Error Tracking enables you to get more context around any issue for smarter triaging and faster investigations. The Error Tracking Explorer view shows a list of issues that Datadog has detected, along with important aggregates like each issue’s total error count and frequency over time.

When you suspect that application errors are impacting downstream services or end users—for instance, you see a decline in certain user actions in the RUM Explorer—you can filter the Error Tracking Explorer by time range or facets such as service, environment, and application version to quickly identify a specific issue to investigate first. Each issue is labeled with a workflow state (open or ignored) to help your team members keep track of the status of issues. To help triage the most frequent errors with the broadest impact on your customers, you can also sort issues by the number of occurrences or the number of affected user sessions. In the following example, we can observe that while the transition error in our Android app is occurring most often, the error in our iOS app’s payment service is affecting the most customers.


If you click on an issue within the Error Tracking Explorer, you’ll see helpful metadata within an Issue Panel. A timeseries graph shows the frequency of errors within the issue, and the issue summary tells you which code version first threw the error. This data both indicates how serious the issue is and helps you correlate the issue’s occurrence with other events (such as a recent deployment).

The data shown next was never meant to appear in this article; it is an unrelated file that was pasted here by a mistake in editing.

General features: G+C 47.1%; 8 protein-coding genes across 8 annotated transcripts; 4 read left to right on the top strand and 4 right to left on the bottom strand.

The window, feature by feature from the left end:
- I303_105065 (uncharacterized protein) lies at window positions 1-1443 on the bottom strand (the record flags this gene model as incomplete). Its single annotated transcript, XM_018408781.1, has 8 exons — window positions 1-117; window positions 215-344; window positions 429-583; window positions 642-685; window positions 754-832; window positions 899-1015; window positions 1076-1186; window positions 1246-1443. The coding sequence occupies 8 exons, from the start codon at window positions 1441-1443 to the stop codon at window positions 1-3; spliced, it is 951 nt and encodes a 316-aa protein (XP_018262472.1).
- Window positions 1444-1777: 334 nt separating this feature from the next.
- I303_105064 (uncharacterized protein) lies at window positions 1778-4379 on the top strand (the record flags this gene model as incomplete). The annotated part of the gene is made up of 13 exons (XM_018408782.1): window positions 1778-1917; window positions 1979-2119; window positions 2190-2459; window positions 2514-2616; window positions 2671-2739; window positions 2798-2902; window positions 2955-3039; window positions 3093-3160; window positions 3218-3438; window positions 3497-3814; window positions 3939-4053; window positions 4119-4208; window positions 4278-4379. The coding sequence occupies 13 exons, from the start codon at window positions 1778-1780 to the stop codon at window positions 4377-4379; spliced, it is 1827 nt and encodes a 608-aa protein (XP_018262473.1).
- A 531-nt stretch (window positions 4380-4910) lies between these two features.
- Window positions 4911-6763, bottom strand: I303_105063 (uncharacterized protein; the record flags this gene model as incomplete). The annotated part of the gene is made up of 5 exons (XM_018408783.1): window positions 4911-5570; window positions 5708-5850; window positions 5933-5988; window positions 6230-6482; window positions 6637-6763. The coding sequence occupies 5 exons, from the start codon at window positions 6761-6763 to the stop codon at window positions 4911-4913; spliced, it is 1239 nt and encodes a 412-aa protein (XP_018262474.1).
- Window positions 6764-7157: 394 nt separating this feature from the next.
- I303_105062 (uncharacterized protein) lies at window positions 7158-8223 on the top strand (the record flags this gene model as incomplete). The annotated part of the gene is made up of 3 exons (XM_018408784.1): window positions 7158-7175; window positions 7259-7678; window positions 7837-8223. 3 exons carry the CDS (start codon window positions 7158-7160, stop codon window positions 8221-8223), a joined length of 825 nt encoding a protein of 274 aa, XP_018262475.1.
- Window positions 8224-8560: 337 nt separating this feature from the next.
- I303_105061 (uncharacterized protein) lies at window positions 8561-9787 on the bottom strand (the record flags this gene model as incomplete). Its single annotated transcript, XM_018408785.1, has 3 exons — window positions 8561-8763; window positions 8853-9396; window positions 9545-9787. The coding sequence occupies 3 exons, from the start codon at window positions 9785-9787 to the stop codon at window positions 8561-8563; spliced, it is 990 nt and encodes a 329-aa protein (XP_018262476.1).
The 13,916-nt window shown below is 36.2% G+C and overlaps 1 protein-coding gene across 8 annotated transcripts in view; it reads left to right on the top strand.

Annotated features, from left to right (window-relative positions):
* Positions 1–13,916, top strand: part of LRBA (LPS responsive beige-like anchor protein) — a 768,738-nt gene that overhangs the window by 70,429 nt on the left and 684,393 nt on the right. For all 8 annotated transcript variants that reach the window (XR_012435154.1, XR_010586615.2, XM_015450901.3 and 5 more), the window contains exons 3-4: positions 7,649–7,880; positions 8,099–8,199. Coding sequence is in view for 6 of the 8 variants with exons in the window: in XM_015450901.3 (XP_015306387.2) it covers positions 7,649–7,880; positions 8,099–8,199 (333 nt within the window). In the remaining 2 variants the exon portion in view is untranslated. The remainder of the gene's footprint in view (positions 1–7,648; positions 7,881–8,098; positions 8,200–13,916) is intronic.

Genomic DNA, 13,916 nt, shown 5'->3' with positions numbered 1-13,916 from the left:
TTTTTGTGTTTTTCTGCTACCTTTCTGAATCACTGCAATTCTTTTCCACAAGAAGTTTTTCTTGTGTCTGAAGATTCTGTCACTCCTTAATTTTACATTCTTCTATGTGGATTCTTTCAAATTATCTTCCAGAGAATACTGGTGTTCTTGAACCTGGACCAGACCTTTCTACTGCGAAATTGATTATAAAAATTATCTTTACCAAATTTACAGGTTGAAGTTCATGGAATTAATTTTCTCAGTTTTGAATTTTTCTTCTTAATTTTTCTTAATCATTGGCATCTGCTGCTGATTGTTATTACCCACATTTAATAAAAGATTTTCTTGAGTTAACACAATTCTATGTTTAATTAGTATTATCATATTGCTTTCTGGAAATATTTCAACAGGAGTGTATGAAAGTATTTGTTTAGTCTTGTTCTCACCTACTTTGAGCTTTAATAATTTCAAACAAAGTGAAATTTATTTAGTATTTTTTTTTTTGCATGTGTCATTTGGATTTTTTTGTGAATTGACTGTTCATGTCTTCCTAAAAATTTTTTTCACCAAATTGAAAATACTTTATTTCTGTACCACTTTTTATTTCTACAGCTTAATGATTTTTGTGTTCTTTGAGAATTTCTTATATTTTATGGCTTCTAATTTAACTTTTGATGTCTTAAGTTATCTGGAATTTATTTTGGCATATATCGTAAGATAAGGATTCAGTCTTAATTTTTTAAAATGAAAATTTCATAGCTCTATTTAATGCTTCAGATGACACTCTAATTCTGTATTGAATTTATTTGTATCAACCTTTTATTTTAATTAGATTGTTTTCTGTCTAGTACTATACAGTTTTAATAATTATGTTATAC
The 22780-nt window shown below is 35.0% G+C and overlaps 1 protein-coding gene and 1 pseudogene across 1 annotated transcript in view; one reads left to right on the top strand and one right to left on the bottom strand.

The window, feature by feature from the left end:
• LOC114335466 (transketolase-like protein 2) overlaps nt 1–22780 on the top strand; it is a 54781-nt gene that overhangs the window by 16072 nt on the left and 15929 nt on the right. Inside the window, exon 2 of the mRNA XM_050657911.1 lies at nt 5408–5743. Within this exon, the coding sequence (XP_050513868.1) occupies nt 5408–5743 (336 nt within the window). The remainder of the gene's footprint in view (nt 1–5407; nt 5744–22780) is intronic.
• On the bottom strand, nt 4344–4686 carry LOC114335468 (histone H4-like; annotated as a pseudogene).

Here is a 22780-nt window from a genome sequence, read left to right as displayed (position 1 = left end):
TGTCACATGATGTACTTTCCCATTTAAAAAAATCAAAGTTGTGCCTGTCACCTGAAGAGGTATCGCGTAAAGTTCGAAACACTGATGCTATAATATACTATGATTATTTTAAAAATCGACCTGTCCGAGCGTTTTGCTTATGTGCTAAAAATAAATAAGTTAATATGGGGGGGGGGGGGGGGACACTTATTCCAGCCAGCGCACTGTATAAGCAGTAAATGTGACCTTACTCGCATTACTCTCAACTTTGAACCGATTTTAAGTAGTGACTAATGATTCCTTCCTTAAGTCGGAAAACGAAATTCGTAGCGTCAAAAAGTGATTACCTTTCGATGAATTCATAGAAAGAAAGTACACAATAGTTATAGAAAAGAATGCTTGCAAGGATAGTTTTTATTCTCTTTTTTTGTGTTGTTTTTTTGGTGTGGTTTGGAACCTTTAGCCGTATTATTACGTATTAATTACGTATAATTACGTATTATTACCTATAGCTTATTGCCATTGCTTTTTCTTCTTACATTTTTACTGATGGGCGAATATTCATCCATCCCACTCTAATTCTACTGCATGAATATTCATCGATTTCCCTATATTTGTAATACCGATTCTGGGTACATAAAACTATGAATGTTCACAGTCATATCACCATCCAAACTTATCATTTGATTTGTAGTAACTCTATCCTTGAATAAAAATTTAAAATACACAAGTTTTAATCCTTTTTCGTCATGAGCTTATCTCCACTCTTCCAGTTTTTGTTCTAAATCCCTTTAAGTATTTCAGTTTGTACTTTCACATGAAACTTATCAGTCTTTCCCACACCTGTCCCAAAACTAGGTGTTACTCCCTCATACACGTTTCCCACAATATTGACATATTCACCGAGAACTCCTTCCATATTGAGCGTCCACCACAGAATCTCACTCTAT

For example, if you’re investigating an issue with a JavaScript feature that is unsupported in certain browser versions (e.g., lookbehinds), you can consult the Issue Panel to inspect the “first seen” time of the issue. You can then examine the error frequency graph to determine whether you should troubleshoot immediately—e.g., if errors have increased since the first occurrence—or plan to do so later. The Issue Panel also has its own query tool, so you can filter errors by facets such as view name, device, or browser. The Outliers tab automatically surfaces patterns in these facets to help you quickly identify the scope of the issue.